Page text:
Platform Hell

Everything About Fiction You Never Wanted to Know.

"Here's an example of a typical scene: Trees full of apples. Unassuming, you stride under one, and an apple falls from the tree and crushes you, sending you back to the start of the screen. You approach again, this time cautiously poking your nose out under the tree in an attempt to goad the apple into falling before you pass. ...About halfway across, you notice an apple low enough you can jump over it. ...You jump over the apple, and the apple falls up and kills you. The apple falls up and kills you."[1]


If you want a picture of the future, imagine a plumber jumping into an invisible coin block, and falling to his death...repeatedly...forever.

Video game protagonists often have bad days. It's not uncommon to have to Double Jump between Floating Platforms over spiked pits, dash between three sets of synchronized fire vents, then bounce off a flying enemy to hit an item block, all while dodging those Goddamned Bats and Demonic Spiders. It may be fiendishly difficult, but it's still par for the course.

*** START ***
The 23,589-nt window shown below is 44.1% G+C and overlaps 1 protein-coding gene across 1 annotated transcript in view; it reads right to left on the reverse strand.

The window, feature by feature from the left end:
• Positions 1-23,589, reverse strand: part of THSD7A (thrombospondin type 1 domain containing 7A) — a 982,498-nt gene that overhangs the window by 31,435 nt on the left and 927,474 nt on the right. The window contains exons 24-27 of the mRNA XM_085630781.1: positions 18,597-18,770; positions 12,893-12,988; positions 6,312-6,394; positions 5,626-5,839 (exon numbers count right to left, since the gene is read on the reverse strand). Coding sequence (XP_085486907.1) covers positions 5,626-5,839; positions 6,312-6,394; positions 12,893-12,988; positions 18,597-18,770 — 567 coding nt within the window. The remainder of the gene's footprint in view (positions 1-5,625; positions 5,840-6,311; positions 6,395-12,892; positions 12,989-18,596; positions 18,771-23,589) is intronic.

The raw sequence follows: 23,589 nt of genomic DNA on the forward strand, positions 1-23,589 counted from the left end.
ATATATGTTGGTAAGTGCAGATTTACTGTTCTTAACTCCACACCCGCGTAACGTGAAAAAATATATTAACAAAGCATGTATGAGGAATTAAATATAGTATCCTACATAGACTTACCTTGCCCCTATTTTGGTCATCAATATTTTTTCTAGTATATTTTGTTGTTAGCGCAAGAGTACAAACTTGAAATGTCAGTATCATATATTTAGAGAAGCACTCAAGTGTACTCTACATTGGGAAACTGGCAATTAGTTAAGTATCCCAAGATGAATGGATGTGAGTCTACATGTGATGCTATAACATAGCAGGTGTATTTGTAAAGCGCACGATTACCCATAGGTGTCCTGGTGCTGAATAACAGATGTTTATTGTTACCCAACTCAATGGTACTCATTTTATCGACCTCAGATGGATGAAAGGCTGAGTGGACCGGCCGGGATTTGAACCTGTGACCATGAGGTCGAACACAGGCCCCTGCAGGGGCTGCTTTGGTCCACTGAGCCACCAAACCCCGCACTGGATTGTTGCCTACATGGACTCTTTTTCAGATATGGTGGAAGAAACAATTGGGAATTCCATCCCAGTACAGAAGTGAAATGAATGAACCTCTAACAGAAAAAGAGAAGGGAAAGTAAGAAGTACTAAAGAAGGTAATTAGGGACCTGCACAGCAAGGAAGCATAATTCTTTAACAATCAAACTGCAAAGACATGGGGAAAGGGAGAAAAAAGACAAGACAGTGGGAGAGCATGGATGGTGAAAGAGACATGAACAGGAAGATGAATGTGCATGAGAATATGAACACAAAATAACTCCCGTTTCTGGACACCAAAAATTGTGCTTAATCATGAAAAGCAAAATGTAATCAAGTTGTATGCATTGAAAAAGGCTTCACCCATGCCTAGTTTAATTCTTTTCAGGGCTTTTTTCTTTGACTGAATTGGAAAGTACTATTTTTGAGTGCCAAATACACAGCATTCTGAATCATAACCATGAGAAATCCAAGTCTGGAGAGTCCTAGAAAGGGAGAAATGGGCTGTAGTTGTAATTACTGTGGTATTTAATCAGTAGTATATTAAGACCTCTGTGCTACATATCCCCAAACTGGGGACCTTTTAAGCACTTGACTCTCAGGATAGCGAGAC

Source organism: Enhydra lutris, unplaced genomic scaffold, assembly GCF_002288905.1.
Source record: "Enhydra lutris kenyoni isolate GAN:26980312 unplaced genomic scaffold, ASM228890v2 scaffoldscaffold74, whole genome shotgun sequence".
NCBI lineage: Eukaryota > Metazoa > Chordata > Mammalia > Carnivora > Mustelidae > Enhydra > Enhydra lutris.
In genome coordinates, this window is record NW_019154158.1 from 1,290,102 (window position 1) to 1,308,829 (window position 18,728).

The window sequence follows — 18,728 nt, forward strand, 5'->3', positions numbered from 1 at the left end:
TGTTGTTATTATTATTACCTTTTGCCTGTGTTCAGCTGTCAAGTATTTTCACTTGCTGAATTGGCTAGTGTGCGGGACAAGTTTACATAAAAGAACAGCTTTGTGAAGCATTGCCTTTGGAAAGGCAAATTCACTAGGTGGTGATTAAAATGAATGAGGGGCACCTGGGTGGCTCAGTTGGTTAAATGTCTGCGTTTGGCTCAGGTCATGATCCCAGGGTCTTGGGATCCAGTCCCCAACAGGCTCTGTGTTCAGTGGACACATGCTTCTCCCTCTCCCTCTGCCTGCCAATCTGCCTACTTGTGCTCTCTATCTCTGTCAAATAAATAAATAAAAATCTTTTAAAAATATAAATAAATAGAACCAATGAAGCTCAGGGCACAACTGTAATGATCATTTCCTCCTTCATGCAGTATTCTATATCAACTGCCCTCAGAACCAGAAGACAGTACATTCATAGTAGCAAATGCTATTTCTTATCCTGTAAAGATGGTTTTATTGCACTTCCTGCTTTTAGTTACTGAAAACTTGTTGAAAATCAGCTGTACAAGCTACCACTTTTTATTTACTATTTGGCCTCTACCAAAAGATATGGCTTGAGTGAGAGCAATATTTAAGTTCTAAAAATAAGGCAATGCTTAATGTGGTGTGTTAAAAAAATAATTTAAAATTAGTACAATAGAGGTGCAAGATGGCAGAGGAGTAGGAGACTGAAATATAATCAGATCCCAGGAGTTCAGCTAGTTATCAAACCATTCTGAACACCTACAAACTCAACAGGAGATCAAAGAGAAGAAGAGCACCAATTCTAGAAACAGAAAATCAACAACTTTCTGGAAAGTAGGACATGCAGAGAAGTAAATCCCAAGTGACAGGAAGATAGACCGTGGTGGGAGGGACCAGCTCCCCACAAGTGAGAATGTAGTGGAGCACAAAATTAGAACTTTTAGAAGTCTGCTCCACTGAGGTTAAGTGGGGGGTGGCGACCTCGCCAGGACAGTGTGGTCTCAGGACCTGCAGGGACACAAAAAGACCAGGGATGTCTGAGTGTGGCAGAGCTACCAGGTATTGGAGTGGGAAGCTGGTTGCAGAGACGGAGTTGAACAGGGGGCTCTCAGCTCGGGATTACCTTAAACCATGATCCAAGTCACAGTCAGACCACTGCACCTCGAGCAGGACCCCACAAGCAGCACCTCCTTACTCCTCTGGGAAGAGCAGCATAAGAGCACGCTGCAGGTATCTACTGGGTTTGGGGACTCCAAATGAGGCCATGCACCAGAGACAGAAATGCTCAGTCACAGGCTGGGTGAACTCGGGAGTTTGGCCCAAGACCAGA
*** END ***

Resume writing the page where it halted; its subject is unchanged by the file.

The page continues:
But not like this. Not like this.

The first item block? Falls and crushes you when you hit it! The pit spikes? Shoot freaking lasers when you jump over them! The safe platform at the other end? Suddenly tilts sideways for no reason at all! The harmless bush you just walked past? Grows teeth and bites your head off! The tiny white cloud that you thought was part of the background? Just blasted you with lightning! The secret Warp Zone you found? Sends you back to the first level of the game!

And when you finally, finally get that precious Super Mushroom? Makes you grow so monstrously huge that the floor cracks in half and you plunge into the center of the Earth.

Might we be the first to say...welcome to Hell.

This isn't Nintendo Hard; it's murder. Every platform has booby-trapped spikes. Every empty hallway has a wall of cannons waiting just offscreen. Most of the power-ups will kill you, but every power-up that doesn't is absolutely necessary for survival. And when you think you've figured out the twisted mind of the game designer, something incomparably worse gets thrown at you. The entire experience is a humongous, hilariously sadistic Kafkaesque Parody of a Nintendo Hard video game.

As a rule of thumb, a Platform Hell game should meet several of the following criteria: